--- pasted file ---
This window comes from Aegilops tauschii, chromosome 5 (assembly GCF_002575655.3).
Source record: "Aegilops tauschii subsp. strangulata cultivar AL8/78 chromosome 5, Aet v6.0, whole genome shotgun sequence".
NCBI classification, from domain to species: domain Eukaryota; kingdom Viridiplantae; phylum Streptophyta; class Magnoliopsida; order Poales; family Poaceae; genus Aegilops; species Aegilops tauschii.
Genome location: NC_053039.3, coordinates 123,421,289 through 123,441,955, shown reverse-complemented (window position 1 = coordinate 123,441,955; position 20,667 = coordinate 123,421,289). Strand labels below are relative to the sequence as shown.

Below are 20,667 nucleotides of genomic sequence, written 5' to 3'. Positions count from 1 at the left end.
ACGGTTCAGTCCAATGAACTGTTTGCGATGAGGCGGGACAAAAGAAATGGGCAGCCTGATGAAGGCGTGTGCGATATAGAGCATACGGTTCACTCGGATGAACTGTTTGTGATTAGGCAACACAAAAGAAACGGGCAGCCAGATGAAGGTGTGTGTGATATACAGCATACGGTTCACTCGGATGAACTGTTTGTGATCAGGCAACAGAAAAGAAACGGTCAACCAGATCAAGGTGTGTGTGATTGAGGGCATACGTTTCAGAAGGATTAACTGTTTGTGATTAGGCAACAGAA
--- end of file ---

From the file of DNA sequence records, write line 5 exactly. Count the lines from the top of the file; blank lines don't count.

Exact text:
Below are 20,667 nucleotides of genomic sequence, written 5' to 3'. Positions count from 1 at the left end.